Are these related to Santee History?
We have been asked by one of our members why the Santee Historical Society is doing events that don’t seem to be related to Santee History. The answer is twofold:
- The events bring people into the Santee Historical Society Museum (“the Santee Barn”). These are people who ordinarily would not come to see us. Thus, new people are going thru the museum and seeing and learning about Santee History.
- These events are really related to Santee History. For instance:
- Our Monarch Butterfly event – Santee has historically been an agricultural community. Our city was originally full of Muscat grapes, exotic fruit trees, and award winning Guernsey’s, along with native milkweed. The Santee Historical Society is proudly continuing Santee’s tradition of excellence in agriculture by helping preserve the Monarch Butterfly and educating the public about the necessity and beauty of nature.
- Our Children’s Public Safety Event –
- The Santee Firefighters have been a part of Santee for a very long time. They began as a volunteer Fire Dept. During the Children’s Public Safety Event there will be information on the history of the Santee Fire Dept along with information needed by today’s children to remain safe. This is in keeping with the spirit of the Santee Fire Dept since its inception
- The Santee Sheriff Dept will be helping with the Bicycle Safety Event for our children. Bicycles have been a part of Santee since the 1900’s. The safety of our children has been a part of Santee forever.
Hopefully we have answered some of your questions about the relevance of our programs to the history of Santee. We are continuing to learn about our City’s past, present and future.
If you have suggestions to help improve our programs, increase our outreach, and can help us accomplish our goals, please join us on Tuesday mornings. We hope you will be a part of this learning process with us.
Why do we need family photographs at the museum?
Images have power. As a form of language, visual data influences the way we create social meaning and share cultural knowledge. Seeing and then interpreting what we see is critical to our understanding the world from a particular lens or worldview.
Additionally, images have an ability to communicate beyond the power or necessity of words. It is true that a picture can be worth a thousand words, particularly in contemporary cultures that are visually driven. Images offer “thick descriptions” of people, events, places, and particular moments in time. It’s why social media is so popular and instrumental in present-day cultures.
Images also offer first-person perspectives on historical events that help us see and understand from different points of view. Photographs allow us to immerse ourselves in the histories and moments caught in a camera’s lens.
Photographs can be objects or works of art. They can be a form of archival texts that document time, or windows into different cultures and worlds from our past. I like to think that photographs can bear witness. They provide visual evidence of a culture as a testament to our nation’s history.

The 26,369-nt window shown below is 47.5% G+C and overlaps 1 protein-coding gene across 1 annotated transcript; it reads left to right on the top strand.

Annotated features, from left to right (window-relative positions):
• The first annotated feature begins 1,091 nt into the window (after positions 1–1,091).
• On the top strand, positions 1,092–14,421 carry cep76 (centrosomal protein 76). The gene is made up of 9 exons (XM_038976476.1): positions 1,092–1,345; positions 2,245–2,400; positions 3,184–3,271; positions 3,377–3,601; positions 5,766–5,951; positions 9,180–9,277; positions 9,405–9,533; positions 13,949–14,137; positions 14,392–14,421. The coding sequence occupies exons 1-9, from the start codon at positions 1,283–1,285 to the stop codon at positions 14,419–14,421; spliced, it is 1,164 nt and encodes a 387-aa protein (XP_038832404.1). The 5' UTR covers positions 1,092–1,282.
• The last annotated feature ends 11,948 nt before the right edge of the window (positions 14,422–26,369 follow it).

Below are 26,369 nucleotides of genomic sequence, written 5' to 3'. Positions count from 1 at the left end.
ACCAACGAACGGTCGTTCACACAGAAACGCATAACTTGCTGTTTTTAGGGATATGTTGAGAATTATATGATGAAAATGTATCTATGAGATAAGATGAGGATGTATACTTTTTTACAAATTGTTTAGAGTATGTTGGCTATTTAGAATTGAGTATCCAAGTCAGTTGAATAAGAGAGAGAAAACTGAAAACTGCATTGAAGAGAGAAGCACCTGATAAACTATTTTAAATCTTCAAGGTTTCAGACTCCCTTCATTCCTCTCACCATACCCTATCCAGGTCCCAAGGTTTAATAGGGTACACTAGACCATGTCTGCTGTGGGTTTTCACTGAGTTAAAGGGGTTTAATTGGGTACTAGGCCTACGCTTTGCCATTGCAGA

It is for us to capture images of our times to preserve them for future generations. Fortunately with the availability access to social media and cloud storage today’s youth and those to come can enjoy these photos and many others that were once “lost”.
A photograph is actually an object in many ways. Just as museums are most interested in collecting original three-dimensional artifacts, we collect original photographs, negatives, digital negatives, or digital scans from negatives, depending on why and how the photo will be shared with the public. Antique and vintage photos and negatives are different from the contemporary images that sometimes come to us as digital negatives from the photographer.
In addition to being an object, though, images are also archival documents. So we’d want to collect images as original archival material as well. As a museum operating in the 21st century, we recognize that the original might also include digital files from digital cameras or high-resolution scans of negatives, which helps to stabilize images.
Our job is to share history and preserve American legacies, and sharing and preserving the work of photographers who have documented our nation’s culture and history is part of that.
The provenance and personal stories behind certain images, as well as the donors’ reasons for wanting to donate, are incredibly moving. People support our vision by helping to build the museum through donating family treasures has real value to us. Our collection is like a family album of sorts, with thousands of different branches in the family tree, and each one is significant to telling a broader story. Our donors become an important part of a history, and the sense that the museum is working with a community of people as part of a family aligns with our mission.
Parts of this article are from – Aaron Bryant, NMAAHC’s curator
Find Happiness in Retirement
When researching the effects of giving in retirement, Merrill Lynch found that women find great happiness from helping others and giving back to their community and are more likely to define success in retirement by generosity than their financial situation.
Approximately 68% of women also feel that retirement is the ideal time to give back. When your working years suddenly end, and you are left wondering what your purpose is, committing yourself to volunteer work gives your days meaning. Any kind of volunteering is beneficial to your psychological wellness, whether it’s shelving books at the library, walking dogs for the local animal shelter, or even giving your time to a cause related to your career.
Why not look at the Santee Historical Society for your place to volunteer! Call us at (619)449-2024 or email us at Info@SanteeHistoricalSociety.org